Hong Kong’s competitive edge in post-Covid talent competition

July 31, 2023 08:44
Photo: RTHK

The challenge of talent retention is gaining traction in the City’s policy dialogue for post-covid economy recovery. Per statistics from Census and Statistics Department, the City witnessed a net population decrease of 68,300 year-on-year since 2021. Among the net population decline, 43% (29,500 persons) was caused by a natural decrease, and the remainder 57% (38,800 persons) by net population outflow. Noteworthy is that the City saw an annual net outflow of 60,000 Hong Kong residents, representing a sharp year-on-year increase of 220% compared to the record of 27,300 in 2021.

Per government officials, the net outflow is partially due to a low level of talent inflow during pandemic control. Other reasons may also include the increasing momentum among Hongkongers to settle overseas, given that the visa and residency policies are becoming more friendly in the UK, Canada, and other major economies.

As an initial policy response to the shrinking talent pool, the government has launched the Top Talent Pass Scheme (TTPS), which is expected to bring Hong Kong 35,000 elite graduates or talented high earners annually till 2025. With 7,700 approved cases out of 8,400 TTPS applications processed, the scheme’s current approval rate stands at 92%.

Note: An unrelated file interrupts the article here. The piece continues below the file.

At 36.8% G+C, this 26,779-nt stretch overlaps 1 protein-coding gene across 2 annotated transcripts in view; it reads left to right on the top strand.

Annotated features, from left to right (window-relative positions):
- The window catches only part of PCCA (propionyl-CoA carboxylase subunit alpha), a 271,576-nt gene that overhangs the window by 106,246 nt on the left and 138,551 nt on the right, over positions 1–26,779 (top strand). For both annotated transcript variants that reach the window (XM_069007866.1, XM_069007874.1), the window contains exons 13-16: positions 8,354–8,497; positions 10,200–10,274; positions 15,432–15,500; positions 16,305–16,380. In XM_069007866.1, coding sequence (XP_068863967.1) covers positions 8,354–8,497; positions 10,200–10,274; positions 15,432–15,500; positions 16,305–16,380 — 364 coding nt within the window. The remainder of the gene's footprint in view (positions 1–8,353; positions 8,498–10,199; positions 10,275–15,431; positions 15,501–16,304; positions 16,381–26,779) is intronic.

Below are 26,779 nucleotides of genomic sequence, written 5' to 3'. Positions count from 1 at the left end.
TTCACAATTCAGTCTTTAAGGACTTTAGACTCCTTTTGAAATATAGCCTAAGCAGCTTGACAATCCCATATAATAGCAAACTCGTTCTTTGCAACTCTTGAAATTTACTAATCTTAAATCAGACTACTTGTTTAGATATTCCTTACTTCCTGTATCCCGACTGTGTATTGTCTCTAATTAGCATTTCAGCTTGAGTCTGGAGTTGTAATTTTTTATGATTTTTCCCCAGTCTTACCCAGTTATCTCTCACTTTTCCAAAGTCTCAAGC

While the City expects to attract top-notch professionals to aid the local brain drain, concerns also pinpoint the need for more policy attention on nurturing local talents.

Indeed, Hong Kong still has to narrow the gap in cultivating locally-trained talents with other competitive economies. Per IMD World Talent Ranking 2022, Hong Kong recorded 14th in the global market competitiveness for talent, sliding three places from the ranking results in 2021. Hong Kong’s overall top strengths are public education expenditure per student, management remuneration, and STEM graduates, while the top weaknesses include education expenditure as a percentage of GDP and cost of living.

When comparing the leading economies in Asia, Hong Kong and Singapore have very similar characteristics, with the exception that Hong Kong is slightly behind Singapore in terms of how well its primary and secondary education system is prepared to meet the demands of a competitive economy. This assessment underscores Hong Kong's room for improvement in producing enough talented individuals from its local population to meet the workforce needs of businesses.

To ensure the sustained growth of Hong Kong as a hub for innovation and technology, it is crucial to promote training and educational programs that equip young Hongkongers with the skills and knowledge needed to compete in the talent pool that the city aspires to become.

Co-author: Ms. Ruoxi Li, Research Assistant, PReCIT, PolyU

-- Contact us at [email protected]

Prof. Haitian Lu: Hong Kong Sustaintech Foundation Professor in Accounting and Finance, Policy Research Centre for Innovation and Technology (PReCIT), Hong Kong Polytechnic University. Dr. Sirui Han: Assistant Professor (Research), PReCIT, PolyU.